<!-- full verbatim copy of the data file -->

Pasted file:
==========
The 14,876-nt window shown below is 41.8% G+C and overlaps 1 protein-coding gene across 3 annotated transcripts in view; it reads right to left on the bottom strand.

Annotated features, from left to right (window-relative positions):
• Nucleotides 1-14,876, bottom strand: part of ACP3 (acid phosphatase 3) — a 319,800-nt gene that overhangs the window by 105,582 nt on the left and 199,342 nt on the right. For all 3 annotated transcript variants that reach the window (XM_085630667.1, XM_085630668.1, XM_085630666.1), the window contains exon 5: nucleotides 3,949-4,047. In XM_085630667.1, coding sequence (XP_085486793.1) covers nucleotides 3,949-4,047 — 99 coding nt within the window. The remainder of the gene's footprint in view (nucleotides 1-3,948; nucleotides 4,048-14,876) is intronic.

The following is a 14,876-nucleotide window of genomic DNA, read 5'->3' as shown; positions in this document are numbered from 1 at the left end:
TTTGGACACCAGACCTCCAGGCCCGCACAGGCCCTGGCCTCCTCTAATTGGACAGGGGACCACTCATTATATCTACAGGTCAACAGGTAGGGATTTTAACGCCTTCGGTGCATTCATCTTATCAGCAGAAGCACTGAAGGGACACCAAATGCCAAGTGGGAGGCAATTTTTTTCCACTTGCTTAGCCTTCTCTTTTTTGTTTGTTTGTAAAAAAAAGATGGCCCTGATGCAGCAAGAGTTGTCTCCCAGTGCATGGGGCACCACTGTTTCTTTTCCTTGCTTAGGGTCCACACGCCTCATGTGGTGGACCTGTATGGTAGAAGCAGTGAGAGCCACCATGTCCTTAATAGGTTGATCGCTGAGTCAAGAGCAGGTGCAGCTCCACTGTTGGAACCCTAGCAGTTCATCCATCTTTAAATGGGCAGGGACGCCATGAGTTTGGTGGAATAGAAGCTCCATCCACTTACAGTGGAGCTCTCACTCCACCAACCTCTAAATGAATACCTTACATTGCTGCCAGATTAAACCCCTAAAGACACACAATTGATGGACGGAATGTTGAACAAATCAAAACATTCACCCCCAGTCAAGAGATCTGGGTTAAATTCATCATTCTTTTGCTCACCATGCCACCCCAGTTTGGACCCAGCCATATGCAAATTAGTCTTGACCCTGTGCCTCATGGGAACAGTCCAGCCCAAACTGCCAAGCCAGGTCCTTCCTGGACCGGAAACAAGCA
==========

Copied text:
The 14,876-nt window shown below is 41.8% G+C and overlaps 1 protein-coding gene across 3 annotated transcripts in view; it reads right to left on the bottom strand.

Annotated features, from left to right (window-relative positions):
• Nucleotides 1-14,876, bottom strand: part of ACP3 (acid phosphatase 3) — a 319,800-nt gene that overhangs the window by 105,582 nt on the left and 199,342 nt on the right. For all 3 annotated transcript variants that reach the window (XM_085630667.1, XM_085630668.1, XM_085630666.1), the window contains exon 5: nucleotides 3,949-4,047. In XM_085630667.1, coding sequence (XP_085486793.1) covers nucleotides 3,949-4,047 — 99 coding nt within the window. The remainder of the gene's footprint in view (nucleotides 1-3,948; nucleotides 4,048-14,876) is intronic.

The following is a 14,876-nucleotide window of genomic DNA, read 5'->3' as shown; positions in this document are numbered from 1 at the left end:
TTTGGACACCAGACCTCCAGGCCCGCACAGGCCCTGGCCTCCTCTAATTGGACAGGGGACCACTCATTATATCTACAGGTCAACAGGTAGGGATTTTAACGCCTTCGGTGCATTCATCTTATCAGCAGAAGCACTGAAGGGACACCAAATGCCAAGTGGGAGGCAATTTTTTTCCACTTGCTTAGCCTTCTCTTTTTTGTTTGTTTGTAAAAAAAAGATGGCCCTGATGCAGCAAGAGTTGTCTCCCAGTGCATGGGGCACCACTGTTTCTTTTCCTTGCTTAGGGTCCACACGCCTCATGTGGTGGACCTGTATGGTAGAAGCAGTGAGAGCCACCATGTCCTTAATAGGTTGATCGCTGAGTCAAGAGCAGGTGCAGCTCCACTGTTGGAACCCTAGCAGTTCATCCATCTTTAAATGGGCAGGGACGCCATGAGTTTGGTGGAATAGAAGCTCCATCCACTTACAGTGGAGCTCTCACTCCACCAACCTCTAAATGAATACCTTACATTGCTGCCAGATTAAACCCCTAAAGACACACAATTGATGGACGGAATGTTGAACAAATCAAAACATTCACCCCCAGTCAAGAGATCTGGGTTAAATTCATCATTCTTTTGCTCACCATGCCACCCCAGTTTGGACCCAGCCATATGCAAATTAGTCTTGACCCTGTGCCTCATGGGAACAGTCCAGCCCAAACTGCCAAGCCAGGTCCTTCCTGGACCGGAAACAAGCA